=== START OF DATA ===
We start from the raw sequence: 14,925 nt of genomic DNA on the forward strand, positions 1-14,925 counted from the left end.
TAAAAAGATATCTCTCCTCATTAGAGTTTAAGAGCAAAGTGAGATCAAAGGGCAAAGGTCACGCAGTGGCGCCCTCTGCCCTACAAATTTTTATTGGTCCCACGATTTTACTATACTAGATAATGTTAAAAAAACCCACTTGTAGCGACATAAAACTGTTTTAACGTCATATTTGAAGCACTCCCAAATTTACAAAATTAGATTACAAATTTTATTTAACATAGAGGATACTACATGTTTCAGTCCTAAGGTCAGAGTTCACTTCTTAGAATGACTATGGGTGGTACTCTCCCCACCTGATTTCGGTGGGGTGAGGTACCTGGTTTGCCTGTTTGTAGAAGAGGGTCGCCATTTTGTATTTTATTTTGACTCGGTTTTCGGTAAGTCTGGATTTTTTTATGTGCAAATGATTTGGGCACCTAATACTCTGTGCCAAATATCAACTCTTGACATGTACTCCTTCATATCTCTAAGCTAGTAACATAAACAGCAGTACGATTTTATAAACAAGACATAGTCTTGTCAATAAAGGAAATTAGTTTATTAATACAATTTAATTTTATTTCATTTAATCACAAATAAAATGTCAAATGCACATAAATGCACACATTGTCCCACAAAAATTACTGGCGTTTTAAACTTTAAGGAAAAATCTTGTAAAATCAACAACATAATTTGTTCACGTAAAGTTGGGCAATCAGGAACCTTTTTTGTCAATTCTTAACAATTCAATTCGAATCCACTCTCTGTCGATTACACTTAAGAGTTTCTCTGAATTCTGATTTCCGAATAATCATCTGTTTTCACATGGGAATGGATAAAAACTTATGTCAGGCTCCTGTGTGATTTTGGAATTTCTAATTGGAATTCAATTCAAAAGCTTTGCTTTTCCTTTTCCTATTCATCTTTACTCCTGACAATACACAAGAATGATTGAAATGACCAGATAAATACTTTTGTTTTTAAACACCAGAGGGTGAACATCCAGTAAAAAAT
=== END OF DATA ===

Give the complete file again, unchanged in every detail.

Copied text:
We start from the raw sequence: 14,925 nt of genomic DNA on the forward strand, positions 1-14,925 counted from the left end.
TAAAAAGATATCTCTCCTCATTAGAGTTTAAGAGCAAAGTGAGATCAAAGGGCAAAGGTCACGCAGTGGCGCCCTCTGCCCTACAAATTTTTATTGGTCCCACGATTTTACTATACTAGATAATGTTAAAAAAACCCACTTGTAGCGACATAAAACTGTTTTAACGTCATATTTGAAGCACTCCCAAATTTACAAAATTAGATTACAAATTTTATTTAACATAGAGGATACTACATGTTTCAGTCCTAAGGTCAGAGTTCACTTCTTAGAATGACTATGGGTGGTACTCTCCCCACCTGATTTCGGTGGGGTGAGGTACCTGGTTTGCCTGTTTGTAGAAGAGGGTCGCCATTTTGTATTTTATTTTGACTCGGTTTTCGGTAAGTCTGGATTTTTTTATGTGCAAATGATTTGGGCACCTAATACTCTGTGCCAAATATCAACTCTTGACATGTACTCCTTCATATCTCTAAGCTAGTAACATAAACAGCAGTACGATTTTATAAACAAGACATAGTCTTGTCAATAAAGGAAATTAGTTTATTAATACAATTTAATTTTATTTCATTTAATCACAAATAAAATGTCAAATGCACATAAATGCACACATTGTCCCACAAAAATTACTGGCGTTTTAAACTTTAAGGAAAAATCTTGTAAAATCAACAACATAATTTGTTCACGTAAAGTTGGGCAATCAGGAACCTTTTTTGTCAATTCTTAACAATTCAATTCGAATCCACTCTCTGTCGATTACACTTAAGAGTTTCTCTGAATTCTGATTTCCGAATAATCATCTGTTTTCACATGGGAATGGATAAAAACTTATGTCAGGCTCCTGTGTGATTTTGGAATTTCTAATTGGAATTCAATTCAAAAGCTTTGCTTTTCCTTTTCCTATTCATCTTTACTCCTGACAATACACAAGAATGATTGAAATGACCAGATAAATACTTTTGTTTTTAAACACCAGAGGGTGAACATCCAGTAAAAAAT